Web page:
Wireframes have been an accepted part of the design process for a long time now. Why are they such an integral part of modern design life? For any designers out there unfamiliar or unconvinced by the usefulness of the wireframe then the following look at wire framing and its philosophy should help clear things up.

Why do we have wireframes?

The wireframe serves three main purposes. Firstly it saves time and money by allowing clients to participate in the design process at a stage where it is cheap and quick to make changes. Secondly it’s a design aid, akin to story-boarding in movie making, that gives the designer an overview of the website. Thirdly a wireframe also plays a role on the accountability side of the business.

Designers can get client signoff on wireframes, cost estimates and quotes can be drawn up based on them and they form the basis of the functional specifications. They effectively become the placeholder of all the elements that will be going into the website, and as such are an essential reference for designers, clients and developers alike. So the humble wireframe helps reduce uncertainty and disputes in both the design and delivery phases.

So what actually is a wireframe?

A wireframe is a symbolic representation of a website. As such you need to be familiar with wireframes to be able get the benefit of being able to perceive the overview they present. It’s great if your client is familiar with wireframes, as then they are able to assess more accurately whether the design represents what they need. It also helps if you have a client that knows what they need, but that is another story. Although the representation is symbolic, it is still essentially to scale, so the designer is able to perceive the layout and proportionality of the design.

The wireframe depicts the layout of the website with behavior, functionality and content type. The functional elements are marked in, such as input fields, drop downs and buttons. It will have field names listed for cross reference to the database design (if the site is linked to a database). It will contain the navigational links and any interface logic associated with presentation, such as rules for the display of particular content. The wireframe doesn’t include style, color or imagery.

So what’s the best way to use wireframes?

Since wireframes are so essential and are typically used not just in design but for accountability, it is critical to impose some form of document control on them. The document should have revision control and kept up-to-date with any hand annotations that might occur on printed versions.

Wireframes allow designers to add initiative to elements. For example if the wireframe calls for a rotator then the designer has the liberty to throw out the boring old one and think outside the box, can this rotator be designed in a way that suits the client and target market, can things be a bit out of the box? The separation of function and design gives the designer more freedom to design!

Wireframe gives structure and helps the designer visualize the areas where things go making it easier for creative mind to see where things fit. Wireframes are not there to act as color in boxes or paint by numbers, but to give the designer a perspective on how things flow and allow them to think about things to further help usability and flow of the site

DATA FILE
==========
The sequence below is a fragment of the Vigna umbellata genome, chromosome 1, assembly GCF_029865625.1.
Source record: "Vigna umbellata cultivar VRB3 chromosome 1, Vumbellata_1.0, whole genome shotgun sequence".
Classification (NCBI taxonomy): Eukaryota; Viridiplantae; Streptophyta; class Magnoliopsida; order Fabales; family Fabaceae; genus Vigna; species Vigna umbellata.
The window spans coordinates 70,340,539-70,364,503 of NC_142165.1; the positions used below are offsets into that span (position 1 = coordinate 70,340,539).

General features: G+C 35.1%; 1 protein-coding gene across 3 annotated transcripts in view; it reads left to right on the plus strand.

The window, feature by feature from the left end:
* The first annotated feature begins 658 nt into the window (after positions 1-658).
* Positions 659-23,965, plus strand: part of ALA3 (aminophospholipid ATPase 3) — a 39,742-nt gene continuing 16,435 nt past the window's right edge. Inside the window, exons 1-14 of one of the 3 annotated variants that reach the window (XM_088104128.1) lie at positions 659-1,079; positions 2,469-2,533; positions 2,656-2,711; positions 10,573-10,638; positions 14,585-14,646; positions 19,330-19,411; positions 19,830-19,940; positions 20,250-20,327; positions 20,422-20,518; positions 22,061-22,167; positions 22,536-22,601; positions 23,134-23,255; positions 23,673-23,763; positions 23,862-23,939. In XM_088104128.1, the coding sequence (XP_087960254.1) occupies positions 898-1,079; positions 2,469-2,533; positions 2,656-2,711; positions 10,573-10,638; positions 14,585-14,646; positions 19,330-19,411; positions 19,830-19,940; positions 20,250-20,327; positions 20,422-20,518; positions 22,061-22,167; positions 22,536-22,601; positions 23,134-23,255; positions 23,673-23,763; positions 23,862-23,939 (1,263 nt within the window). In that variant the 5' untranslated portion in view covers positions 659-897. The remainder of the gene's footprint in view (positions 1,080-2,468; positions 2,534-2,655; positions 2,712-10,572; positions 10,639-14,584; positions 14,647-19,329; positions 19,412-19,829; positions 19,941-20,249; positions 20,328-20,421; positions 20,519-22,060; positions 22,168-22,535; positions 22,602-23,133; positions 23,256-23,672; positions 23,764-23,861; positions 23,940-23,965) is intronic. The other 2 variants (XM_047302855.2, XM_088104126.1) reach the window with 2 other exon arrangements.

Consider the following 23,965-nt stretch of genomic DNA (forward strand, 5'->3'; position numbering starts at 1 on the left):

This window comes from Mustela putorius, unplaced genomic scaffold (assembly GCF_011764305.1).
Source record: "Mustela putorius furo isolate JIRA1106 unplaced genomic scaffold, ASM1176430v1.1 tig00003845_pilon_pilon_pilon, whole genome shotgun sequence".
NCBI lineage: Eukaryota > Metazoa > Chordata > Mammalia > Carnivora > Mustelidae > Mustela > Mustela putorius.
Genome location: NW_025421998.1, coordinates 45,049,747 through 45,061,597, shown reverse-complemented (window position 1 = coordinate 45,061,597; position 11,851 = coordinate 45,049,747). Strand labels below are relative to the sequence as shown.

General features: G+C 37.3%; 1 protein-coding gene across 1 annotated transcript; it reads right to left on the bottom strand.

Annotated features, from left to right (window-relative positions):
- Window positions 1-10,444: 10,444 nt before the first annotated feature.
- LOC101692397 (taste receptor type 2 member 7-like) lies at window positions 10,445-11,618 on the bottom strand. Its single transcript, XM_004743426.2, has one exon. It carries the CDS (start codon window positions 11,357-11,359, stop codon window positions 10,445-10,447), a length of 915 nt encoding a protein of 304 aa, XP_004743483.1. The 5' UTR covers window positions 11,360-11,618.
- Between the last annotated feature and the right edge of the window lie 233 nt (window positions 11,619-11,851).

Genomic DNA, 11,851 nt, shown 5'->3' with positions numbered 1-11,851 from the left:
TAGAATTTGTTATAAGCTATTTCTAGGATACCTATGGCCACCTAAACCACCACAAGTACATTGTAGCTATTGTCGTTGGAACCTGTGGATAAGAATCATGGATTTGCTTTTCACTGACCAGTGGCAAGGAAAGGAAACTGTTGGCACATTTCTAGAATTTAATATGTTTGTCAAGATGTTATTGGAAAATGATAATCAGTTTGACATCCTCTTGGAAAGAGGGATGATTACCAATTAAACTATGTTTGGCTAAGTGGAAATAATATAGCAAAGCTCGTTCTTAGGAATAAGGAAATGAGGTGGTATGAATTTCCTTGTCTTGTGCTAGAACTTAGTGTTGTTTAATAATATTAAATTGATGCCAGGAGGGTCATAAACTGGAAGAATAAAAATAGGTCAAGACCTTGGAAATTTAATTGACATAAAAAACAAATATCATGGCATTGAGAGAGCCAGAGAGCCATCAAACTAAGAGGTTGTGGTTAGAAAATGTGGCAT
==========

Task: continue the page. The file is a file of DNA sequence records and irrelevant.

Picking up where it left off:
A wireframe is intentionally bare-bones. It should not contain actual design, such as imagery or colors. It does not define the exact layout either. This is to avoid entering into detailed design discussions with the client at a time when the overall flow and functionality is being nailed down. In fact first revisions can be as minimalistic as possible, and then fleshed out once the basic flow has been worked out.

One problem with setting everything out in a wireframe and getting client approval is that often things are going to need to change. This is especially the case were you have external dependencies. If you need to submit user information to a third party then knowing in advance what’s going to be needed is difficult. It’s good to set your clients expectations here, and note it on the wireframe.

What tools are available to help wireframe?

I think most designers will say that your first wireframe should be done with pen and paper. However once the first draft is nailed down it should be transcribed into the computer and kept up-to-date from then on.

There are several wire framing tools out there. You can fall back on an old faithful like Visio or OmniGraffle, however there are some specific tools that can be very useful. For example iMockups is a cheap wire framing tool for the iPad. This allows you to develop and maintain versions of wireframes with the client or perhaps on a plane or train and then also back in the office. There are online tools as well, such as Cacoo, as well as a plethora of excellent free tools too such as Pencil. Also look at Mockingbird, Lumzy, Gliffy… I could go on.

So where to from here….

For most experienced designers there is no issue about whether a wireframe is a good or a bad thing. The benefits easily outweigh the effort of creating and maintaining the wireframes. Sure there are one or two special cases where it’s better to just jump right in to photoshop and start bashing out a design from scratch, but in the vast majority of cases this approach ends in the expenditure of about twice the effort and time than would be otherwise needed.

About the Author

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Mirko Humbert

Mirko Humbert is the editor-in-chief and main author of Designer Daily and Typography Daily. He is also a graphic designer and the founder of WP Expert.